China’s carrier-based aircraft may soon be equipped with hyper-sonic weapons, thanks to the development of a new sealant that protects against storage at sea and accelerates the repair and maintenance of the game-changing armament while afloat.
The South China Morning Post reported this week that China’s carrier-based hyper-sonic weapons are like the Russian Kinzhal air-launched hypersonic missile, which was first used in the Ukraine war.
They can be used against air, surface and satellite targets and reach ten times the speed of sound with a range of 1,000 kilometers, as noted this month in the Chinese domestic peer-reviewed journal Aero Weaponry.
The weapon extends the strike range of China’s carrier fleet to more than 2,500 kilometers, approximately the distance east of Taiwan to Guam, which increases the threat of an ultra-fast Chinese missile attack on the strategic but increasingly vulnerable US outpost in the Pacific.
Until now, hyper-sonic weapons have not been deployed on aircraft carriers. Xiao Jun, lead researcher at the China Airborne Missile Academy, pointed out that hyper-sonic weapons are more difficult to repair at sea than conventional missiles.
They note that the critical areas of hyper-sonic weapons are shielded using high-tech material that protects against extreme flight temperatures but also allow communication signals to pass through.
However, this material is susceptible to damage during transport, storage or mounting on an aircraft. The Chinese research team pointed out that when a damaged part is exposed to ocean humidity, salt, and mold, moisture absorption, expansion, deformation, blistering, de bonding, or peeling can adversely affect the heat-resistant coating.
Past solutions required a clean ground-based room and an experienced crew with sophisticated equipment to ensure that there are no defects on the finished surface.
To solve the problem, the research team developed a new sealing material that requires only one worker to remove the damaged part, fill in gaps with the sealing gel and smooth the finished surface with a scraper.
The new technology improves the storage lifespan of hyper-sonic weapons, which the Chinese military requires to last at least a decade.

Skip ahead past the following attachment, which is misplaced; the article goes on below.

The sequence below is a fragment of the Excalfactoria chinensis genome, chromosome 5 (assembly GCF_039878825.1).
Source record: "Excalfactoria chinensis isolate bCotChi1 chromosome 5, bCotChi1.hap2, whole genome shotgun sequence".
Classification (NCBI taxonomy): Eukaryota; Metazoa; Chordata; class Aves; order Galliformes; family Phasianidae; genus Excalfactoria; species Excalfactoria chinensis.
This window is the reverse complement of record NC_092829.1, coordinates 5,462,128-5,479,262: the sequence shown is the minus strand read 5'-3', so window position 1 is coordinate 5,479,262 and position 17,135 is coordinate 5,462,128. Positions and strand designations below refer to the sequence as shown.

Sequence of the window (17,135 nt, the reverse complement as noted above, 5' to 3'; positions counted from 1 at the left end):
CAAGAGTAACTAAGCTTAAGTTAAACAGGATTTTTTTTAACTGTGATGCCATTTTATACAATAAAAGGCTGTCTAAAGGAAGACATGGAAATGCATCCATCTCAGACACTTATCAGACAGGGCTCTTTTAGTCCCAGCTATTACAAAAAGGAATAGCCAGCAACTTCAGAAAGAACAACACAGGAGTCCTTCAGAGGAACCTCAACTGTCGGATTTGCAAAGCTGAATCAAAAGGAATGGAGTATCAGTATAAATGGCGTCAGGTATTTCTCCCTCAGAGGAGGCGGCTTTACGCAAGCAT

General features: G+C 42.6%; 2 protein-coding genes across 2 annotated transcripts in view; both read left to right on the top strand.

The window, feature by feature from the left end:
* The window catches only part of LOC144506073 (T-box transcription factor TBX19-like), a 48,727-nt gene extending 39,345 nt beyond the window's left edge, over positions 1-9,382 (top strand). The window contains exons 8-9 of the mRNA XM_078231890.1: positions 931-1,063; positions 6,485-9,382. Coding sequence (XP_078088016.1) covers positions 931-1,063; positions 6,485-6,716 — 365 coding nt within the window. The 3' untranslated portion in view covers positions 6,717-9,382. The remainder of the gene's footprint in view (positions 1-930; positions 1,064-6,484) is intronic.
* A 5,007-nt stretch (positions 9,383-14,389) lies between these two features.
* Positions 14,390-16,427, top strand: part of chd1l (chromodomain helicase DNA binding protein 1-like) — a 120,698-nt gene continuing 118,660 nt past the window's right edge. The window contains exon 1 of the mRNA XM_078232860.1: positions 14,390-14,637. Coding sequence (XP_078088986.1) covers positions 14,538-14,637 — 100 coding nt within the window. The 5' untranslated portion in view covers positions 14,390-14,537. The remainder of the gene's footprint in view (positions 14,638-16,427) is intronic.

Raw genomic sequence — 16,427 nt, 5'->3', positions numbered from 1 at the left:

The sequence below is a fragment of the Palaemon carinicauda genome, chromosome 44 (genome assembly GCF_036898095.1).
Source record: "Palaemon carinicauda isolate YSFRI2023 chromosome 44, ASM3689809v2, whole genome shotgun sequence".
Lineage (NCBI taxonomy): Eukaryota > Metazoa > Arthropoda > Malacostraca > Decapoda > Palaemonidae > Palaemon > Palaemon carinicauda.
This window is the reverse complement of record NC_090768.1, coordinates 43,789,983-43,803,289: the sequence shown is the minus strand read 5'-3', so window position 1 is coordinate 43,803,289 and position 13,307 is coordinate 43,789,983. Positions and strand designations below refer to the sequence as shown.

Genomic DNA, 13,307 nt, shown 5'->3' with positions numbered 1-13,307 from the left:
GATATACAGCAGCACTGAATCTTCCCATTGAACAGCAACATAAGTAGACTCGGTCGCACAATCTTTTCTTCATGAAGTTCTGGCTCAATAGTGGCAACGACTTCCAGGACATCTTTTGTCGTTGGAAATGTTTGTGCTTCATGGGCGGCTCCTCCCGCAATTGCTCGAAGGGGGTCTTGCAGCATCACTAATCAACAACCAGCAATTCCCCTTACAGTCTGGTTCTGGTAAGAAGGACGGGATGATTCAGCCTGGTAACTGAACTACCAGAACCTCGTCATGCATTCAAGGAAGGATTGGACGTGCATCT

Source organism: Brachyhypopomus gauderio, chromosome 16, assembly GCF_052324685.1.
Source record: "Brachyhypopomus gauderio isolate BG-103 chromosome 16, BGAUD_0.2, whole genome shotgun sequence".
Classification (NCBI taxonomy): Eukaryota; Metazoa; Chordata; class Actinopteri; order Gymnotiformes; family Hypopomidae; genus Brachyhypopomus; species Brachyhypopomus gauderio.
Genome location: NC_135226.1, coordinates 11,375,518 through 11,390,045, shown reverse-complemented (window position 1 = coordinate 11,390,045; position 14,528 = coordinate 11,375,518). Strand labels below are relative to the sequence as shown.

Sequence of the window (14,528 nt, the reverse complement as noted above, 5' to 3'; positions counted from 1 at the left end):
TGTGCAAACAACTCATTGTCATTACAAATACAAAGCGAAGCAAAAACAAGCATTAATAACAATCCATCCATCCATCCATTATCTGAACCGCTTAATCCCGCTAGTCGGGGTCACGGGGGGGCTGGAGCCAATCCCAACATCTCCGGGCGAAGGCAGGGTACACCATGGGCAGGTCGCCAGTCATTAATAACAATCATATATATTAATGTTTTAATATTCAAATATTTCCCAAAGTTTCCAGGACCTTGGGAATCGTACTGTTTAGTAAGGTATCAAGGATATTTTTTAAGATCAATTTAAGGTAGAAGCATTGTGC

The new technology also allows for convenient field maintenance and periodic upgrades, as technicians inspect weapons and sometimes open them to enhance critical components such as infrared sensors.
The South China Morning Post reported that repairs and body heat sealing need to withstand the extreme conditions of hyper-sonic flight and adverse conditions at sea for more than ten years while allowing for ease of maintenance under rough conditions.
The sealant technology will conceivably allow China to deploy hyper-sonic weapons on a broader range of its surface combatants, giving them a potential edge over their competitors, namely the United States, in surface warfare operations.
China had tested its YJ-12 hyper-sonic weapon from one of its Type 055 cruisers, making the class one of the heaviest armed warships in the world.
Video footage from the test showed a cold-launched anti-ship ballistic missile armed with a hyper-sonic glide vehicle, with its small control surfaces suggesting it is not a surface-to-air missile.
The YJ-12 outwardly resembles China’s CM-401 high-altitude anti-ship missile, which is based on Russia’s Iskander mobile short-range ballistic missile. While China has successfully tested the ship-based YJ-12, now an air-launched version could also be in the works.
In contrast, the US military will not be ready to deploy hyper-sonic weapons on its surface combatants until 2025.
The USA aims to replace the troubled Advanced Gun Systems (AGS) on its Zumwalt class destroyers with hyper-sonic missile tubes, converting the futuristic and stealthy shore bombardment platforms into blue-water strike ones.
Stressing the urgency to restore ship-based nuclear strike capability, the US Strategic Command Admiral Chas Richard noted that SLCM-N would give the USA a low-yield, non-ballistic capability that does not require visible generation to counter the tactical nuclear weapons in China and Russia’s arsenals.
However, US Chief of Naval Operations Admiral Mike Gilday criticized the idea, stating that forcing surface ships and submarines to carry nuclear-tipped missiles would detract from more pressing missions.
The US destroyer fleet is preoccupied with global deployments working alone or as part of carrier battle groups. It is expected to come under more strain as the US retires its Ticonderoga class cruisers in the coming years.
Asia Times / ABC Flash Point News 2022.